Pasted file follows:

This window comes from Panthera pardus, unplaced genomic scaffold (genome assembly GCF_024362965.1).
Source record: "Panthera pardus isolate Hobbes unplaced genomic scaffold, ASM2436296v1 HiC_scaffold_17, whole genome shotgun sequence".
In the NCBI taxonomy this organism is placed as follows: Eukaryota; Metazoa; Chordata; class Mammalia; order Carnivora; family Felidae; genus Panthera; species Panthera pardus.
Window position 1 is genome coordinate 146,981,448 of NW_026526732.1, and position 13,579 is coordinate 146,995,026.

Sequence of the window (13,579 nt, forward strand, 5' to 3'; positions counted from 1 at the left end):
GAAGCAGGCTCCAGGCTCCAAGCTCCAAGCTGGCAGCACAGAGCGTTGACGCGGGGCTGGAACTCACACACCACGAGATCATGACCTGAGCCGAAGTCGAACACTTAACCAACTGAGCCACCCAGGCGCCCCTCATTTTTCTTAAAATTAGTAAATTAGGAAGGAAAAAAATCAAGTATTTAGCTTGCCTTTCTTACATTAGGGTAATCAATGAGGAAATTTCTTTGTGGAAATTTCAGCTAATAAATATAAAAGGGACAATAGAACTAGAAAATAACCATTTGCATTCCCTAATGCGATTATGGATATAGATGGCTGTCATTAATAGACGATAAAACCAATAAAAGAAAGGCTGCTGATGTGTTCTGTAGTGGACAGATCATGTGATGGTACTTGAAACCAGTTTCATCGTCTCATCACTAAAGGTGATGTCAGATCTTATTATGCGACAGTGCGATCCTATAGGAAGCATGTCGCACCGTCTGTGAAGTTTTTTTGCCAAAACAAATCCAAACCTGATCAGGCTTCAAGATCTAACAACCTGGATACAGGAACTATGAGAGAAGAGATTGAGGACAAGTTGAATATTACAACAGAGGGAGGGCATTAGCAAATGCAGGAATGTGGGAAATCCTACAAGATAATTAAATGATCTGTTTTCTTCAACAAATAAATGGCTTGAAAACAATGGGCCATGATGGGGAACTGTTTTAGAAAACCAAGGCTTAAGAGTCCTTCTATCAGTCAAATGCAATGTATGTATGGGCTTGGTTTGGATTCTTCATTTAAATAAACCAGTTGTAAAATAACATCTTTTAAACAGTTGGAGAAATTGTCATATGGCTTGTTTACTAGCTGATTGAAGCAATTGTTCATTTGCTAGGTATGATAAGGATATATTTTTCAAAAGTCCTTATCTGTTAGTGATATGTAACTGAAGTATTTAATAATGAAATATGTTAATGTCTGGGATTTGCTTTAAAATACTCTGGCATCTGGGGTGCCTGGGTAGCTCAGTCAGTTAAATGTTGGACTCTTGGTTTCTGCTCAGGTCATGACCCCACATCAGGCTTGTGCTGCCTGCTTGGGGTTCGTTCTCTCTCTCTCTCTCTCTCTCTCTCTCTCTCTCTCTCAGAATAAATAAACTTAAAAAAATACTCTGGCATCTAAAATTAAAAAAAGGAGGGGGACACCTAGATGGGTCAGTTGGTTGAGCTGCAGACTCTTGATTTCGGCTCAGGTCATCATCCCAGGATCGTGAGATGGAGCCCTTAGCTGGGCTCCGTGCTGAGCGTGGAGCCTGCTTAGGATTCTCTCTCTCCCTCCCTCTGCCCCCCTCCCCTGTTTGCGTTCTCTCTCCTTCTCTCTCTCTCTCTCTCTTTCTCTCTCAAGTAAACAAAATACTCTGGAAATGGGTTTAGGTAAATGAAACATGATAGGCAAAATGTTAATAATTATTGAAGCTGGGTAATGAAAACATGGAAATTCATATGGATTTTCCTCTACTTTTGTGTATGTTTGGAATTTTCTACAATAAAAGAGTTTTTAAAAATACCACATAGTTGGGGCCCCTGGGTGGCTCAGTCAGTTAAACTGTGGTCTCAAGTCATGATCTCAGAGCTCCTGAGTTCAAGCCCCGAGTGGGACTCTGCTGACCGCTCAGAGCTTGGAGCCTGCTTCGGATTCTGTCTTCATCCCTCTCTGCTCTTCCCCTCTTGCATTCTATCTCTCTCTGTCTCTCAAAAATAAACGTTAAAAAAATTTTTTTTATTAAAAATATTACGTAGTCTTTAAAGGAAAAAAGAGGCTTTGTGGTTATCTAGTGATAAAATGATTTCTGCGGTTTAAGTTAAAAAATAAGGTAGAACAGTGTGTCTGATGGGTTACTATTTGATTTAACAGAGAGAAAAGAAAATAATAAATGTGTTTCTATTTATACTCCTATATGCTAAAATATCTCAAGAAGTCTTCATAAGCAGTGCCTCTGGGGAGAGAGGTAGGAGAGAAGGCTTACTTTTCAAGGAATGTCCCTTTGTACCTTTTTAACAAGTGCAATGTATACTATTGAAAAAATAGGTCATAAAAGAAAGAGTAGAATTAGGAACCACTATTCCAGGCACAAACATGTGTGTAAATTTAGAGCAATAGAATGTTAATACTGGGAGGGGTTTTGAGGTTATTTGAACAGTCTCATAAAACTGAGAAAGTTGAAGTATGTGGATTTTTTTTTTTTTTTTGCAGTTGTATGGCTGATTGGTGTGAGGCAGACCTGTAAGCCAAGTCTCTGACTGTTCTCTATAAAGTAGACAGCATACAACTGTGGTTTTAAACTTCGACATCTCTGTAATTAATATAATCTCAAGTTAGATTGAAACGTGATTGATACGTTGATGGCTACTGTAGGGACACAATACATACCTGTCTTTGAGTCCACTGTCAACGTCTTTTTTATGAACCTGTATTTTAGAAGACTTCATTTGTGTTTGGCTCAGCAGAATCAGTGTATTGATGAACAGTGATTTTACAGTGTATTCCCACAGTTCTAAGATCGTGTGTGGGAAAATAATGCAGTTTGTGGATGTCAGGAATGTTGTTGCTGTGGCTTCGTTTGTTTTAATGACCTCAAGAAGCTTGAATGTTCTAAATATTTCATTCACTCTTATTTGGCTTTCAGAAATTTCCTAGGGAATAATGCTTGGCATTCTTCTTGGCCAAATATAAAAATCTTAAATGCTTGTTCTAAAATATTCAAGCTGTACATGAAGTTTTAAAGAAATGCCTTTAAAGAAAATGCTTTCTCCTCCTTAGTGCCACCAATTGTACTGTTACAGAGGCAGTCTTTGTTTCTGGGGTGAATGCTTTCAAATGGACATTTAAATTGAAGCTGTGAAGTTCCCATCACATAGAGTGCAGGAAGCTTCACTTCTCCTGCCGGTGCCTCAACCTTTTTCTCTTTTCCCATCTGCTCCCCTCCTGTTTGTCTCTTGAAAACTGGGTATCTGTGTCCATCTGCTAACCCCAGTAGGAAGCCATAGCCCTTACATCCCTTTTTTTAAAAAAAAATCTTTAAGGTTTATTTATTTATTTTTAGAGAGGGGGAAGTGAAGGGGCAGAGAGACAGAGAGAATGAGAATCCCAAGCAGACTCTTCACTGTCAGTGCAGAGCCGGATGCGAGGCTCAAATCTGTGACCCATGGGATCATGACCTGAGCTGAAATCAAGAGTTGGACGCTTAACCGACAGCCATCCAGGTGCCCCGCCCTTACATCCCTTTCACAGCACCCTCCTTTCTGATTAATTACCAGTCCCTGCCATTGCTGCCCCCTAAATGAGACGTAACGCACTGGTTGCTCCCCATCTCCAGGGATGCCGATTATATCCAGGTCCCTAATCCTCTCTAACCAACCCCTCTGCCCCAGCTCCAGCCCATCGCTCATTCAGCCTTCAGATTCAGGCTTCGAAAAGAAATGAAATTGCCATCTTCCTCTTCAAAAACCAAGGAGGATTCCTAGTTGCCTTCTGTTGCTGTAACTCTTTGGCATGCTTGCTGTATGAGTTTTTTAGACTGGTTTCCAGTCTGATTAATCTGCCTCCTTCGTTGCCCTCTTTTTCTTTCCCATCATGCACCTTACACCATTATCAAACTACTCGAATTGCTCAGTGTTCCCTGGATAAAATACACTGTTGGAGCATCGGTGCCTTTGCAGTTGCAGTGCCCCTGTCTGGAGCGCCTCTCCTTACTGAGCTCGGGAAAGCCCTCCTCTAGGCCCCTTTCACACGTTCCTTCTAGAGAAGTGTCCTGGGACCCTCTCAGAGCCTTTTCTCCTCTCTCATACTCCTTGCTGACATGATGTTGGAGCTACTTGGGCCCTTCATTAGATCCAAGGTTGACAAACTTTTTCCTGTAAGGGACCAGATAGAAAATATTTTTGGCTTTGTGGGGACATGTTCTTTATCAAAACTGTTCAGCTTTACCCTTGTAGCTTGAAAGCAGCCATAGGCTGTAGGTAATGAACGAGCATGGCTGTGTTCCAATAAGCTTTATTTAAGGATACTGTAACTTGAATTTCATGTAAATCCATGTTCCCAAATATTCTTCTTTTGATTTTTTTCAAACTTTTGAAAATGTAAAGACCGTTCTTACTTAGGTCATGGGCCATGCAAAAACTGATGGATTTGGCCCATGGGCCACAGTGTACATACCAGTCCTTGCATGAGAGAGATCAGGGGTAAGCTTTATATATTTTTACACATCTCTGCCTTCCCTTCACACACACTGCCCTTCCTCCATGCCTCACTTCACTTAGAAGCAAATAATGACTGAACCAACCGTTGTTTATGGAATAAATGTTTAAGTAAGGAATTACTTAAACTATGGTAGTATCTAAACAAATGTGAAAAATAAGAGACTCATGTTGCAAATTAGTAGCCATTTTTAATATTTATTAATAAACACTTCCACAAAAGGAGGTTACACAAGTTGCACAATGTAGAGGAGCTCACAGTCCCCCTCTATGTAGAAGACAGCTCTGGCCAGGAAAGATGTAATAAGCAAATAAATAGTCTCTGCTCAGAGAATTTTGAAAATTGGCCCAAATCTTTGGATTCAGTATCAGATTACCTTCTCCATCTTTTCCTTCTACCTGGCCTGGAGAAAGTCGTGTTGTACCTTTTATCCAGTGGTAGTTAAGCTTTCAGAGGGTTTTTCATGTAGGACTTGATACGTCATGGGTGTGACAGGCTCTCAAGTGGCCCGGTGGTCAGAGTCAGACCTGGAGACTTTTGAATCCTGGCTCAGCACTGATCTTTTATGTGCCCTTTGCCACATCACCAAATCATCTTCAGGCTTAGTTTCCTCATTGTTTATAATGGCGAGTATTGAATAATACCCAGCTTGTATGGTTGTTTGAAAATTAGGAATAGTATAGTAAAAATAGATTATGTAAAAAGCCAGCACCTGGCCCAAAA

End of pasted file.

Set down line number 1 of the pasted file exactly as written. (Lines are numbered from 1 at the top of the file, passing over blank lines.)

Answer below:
This window comes from Panthera pardus, unplaced genomic scaffold (genome assembly GCF_024362965.1).